While the platform claimed that investor-partners contributions in the LLP were capital contributions, no securities were issued in exchange and the contributions were in the form of partnership interests, placing them outside SEBI’s jurisdiction.

The definition of a CIS under Section 11AA of the SEBI Act includes any scheme where contributions are pooled and used for the scheme, with profits or returns promised to investor-partners. SEBI found that Growpital’s model met these conditions. 

“Funds were pooled and invested in agricultural projects with returns promised to investor-partners, fitting the CIS criteria despite being structured as LLPs, making SEBI’s jurisdiction applicable,” added Prakash.

Experts also pointed out that the Growpital website promoted investment opportunities similar to mutual funds. The LLP structure, with no cap on partners or contributions, was allegedly misused for a covert investment scheme. The various LLPs created by Growpital, lacking tangible assets and using Yotta Agro Ventures for operations, pooled funds under the guise of ‘capital contribution.’

Growpital acknowledged that partners joined the LLP to earn profits. The platform argued profit distribution capped at the LLP’s net profits did not meet Section 11AA(2)(ii) of the SEBI Act.

According to Section 11AA(2)(ii) of the SEBI Act, a scheme would be termed as CIS, if the contributions or payments are made to the scheme by investor-partners in exchange for future profits, income, produce or property from the scheme.

Interestingly, during an AMA, a SEBI official even asked cofounder Sharma about this issue, who explained that as none of the LLPs had reached INR 100 Cr in contributions individually, the model cannot be deemed to be a CIS.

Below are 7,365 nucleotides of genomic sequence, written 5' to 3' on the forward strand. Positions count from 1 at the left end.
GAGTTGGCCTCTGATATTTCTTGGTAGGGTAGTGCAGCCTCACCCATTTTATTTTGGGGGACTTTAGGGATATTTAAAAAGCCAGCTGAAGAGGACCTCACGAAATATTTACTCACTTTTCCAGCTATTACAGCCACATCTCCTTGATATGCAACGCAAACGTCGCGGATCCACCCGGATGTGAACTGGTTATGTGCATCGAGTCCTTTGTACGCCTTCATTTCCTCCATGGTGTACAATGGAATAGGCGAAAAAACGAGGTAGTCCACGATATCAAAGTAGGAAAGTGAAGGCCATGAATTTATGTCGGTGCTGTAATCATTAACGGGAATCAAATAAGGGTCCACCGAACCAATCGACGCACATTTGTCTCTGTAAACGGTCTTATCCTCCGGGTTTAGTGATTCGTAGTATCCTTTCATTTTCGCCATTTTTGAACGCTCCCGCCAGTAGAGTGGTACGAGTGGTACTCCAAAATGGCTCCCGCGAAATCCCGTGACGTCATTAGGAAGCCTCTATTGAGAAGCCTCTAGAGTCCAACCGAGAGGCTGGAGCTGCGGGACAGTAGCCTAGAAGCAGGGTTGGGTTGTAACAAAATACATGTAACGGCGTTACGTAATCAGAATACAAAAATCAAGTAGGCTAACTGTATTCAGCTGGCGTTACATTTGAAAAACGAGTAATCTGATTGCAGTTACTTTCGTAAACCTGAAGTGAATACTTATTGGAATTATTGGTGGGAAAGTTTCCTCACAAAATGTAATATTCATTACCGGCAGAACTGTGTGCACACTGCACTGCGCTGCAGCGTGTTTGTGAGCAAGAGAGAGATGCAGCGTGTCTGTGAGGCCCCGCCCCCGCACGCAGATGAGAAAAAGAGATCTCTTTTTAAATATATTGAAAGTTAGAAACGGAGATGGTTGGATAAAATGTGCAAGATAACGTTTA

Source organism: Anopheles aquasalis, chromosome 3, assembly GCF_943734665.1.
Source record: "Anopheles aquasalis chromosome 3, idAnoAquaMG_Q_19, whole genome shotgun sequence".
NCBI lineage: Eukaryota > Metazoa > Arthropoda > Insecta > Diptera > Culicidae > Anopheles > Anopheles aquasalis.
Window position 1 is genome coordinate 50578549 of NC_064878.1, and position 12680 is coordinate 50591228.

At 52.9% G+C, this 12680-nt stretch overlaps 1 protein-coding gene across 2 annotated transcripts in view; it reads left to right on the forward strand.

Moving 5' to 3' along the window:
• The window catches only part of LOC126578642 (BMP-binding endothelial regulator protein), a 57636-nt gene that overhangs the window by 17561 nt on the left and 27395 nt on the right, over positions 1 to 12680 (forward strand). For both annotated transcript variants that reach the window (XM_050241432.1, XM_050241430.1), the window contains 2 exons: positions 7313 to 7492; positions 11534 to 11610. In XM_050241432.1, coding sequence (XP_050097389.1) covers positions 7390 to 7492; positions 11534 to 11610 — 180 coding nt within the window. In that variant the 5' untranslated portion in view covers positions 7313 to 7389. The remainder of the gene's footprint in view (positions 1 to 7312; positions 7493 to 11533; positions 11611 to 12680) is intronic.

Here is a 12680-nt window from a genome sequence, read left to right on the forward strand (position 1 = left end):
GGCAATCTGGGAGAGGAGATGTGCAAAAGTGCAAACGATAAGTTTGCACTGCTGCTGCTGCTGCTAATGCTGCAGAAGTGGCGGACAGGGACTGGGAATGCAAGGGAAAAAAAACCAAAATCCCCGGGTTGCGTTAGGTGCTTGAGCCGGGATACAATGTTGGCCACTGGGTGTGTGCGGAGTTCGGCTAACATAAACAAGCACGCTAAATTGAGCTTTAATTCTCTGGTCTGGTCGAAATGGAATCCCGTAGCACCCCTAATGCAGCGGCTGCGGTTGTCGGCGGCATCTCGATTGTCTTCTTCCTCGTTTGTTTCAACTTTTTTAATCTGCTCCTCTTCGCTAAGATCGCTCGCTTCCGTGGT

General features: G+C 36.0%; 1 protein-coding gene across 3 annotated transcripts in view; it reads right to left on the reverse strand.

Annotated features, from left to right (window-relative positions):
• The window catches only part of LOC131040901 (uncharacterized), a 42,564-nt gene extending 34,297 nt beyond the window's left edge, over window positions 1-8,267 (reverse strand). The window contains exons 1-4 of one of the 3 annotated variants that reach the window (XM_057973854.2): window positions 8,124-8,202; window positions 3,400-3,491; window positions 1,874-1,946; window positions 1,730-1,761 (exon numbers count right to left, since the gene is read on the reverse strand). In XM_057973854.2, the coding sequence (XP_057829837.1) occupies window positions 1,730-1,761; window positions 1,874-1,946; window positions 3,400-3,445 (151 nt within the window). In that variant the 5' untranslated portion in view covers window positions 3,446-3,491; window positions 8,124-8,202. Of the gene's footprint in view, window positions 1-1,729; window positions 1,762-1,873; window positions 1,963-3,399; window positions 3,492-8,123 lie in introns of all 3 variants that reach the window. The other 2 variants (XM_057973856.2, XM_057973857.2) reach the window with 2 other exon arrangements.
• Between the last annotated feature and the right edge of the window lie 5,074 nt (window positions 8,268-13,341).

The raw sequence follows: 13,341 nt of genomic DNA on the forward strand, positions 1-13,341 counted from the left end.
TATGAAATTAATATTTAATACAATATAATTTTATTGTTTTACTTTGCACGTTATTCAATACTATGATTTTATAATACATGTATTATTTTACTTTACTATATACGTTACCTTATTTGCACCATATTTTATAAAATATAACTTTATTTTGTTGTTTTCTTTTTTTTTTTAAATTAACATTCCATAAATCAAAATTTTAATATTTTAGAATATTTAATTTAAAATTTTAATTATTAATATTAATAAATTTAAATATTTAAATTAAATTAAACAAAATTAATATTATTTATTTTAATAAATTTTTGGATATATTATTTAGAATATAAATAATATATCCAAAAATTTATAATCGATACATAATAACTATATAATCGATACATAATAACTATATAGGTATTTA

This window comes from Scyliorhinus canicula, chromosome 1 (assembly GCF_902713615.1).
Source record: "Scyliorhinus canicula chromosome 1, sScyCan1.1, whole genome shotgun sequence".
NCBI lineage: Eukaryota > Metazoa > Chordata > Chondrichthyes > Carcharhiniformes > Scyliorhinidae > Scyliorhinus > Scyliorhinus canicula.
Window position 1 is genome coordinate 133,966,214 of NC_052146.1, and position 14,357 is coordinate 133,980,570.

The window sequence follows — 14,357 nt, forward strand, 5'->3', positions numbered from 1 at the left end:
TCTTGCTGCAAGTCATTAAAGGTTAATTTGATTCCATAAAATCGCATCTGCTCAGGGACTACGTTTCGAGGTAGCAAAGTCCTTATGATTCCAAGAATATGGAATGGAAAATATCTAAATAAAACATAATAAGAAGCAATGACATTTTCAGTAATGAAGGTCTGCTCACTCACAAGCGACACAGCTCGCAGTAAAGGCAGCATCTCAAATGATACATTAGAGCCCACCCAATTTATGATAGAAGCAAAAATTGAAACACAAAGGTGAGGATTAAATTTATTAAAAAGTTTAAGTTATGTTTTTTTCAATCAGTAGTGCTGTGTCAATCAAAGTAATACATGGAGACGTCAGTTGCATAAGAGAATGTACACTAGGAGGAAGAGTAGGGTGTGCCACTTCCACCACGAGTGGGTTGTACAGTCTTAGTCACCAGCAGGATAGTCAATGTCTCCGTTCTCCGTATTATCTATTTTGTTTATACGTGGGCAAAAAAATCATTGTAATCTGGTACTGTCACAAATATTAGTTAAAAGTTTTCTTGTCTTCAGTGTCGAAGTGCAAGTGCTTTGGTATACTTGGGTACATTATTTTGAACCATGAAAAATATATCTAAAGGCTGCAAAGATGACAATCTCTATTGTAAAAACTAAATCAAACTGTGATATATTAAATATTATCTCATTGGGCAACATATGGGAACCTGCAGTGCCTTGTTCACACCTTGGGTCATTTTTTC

MCA’s Parallel Probe

But at around the same time as SEBI, another regulatory body also began investigating Growpital. 

Sharma’s other entity, Yotta Agro, along with ZF Project LLPs, was under the scanner of the Ministry Of Corporate Affairs. 

Abhishek Modak, an investor who used the Growpital platform, complained to the MCA in December 2023 that the company did not file its Form 3 and Form 4, despite having collected over INR 40 Cr from 400+ investor-partners. 

It’s worth noting that Form 3 is required to be filed for information with regard to LLP agreement and changes, if any, while Form 4 is required to be filed for new appointment or cessation and changes in details pertaining designated partners or partners.

“While the LLP agreement has been amended more than 12 times with new investor-partners being added to the agreement list, the same was not being filed with the MCA. The MCA filing does not show us as partners even,” Growpital investor Geeta Vidyarthi told us.

In its investigation, the MCA also found that Yotta Agro had raised INR 1.47 Cr through non-convertible debentures from Tyke Invest from some 183 investors at an interest rate of 19%. 

Despite having filed the PAS-3 form (for private placement offer), the cofounder pitched to the public to raise funds and also used an ‘AMA’ video on YouTube, which has now been deleted.

Growpital Tyke

In its order on May 6, 2024, the MCA observed that Yotta Agro had violated Section 42(7) of the Companies Act, 2013, and imposed a penalty of INR 1 Cr on Yotta Agro and INR 23,78,500 each on its directors, Rituraj Sharma and Krishna Joshi. 

Simply put, Section 42(7) says private placement offers must not be publicly advertised.  

The MCA further ordered the company and its directors to refund all the money to the 183 investor-partners with 19% interest as promised.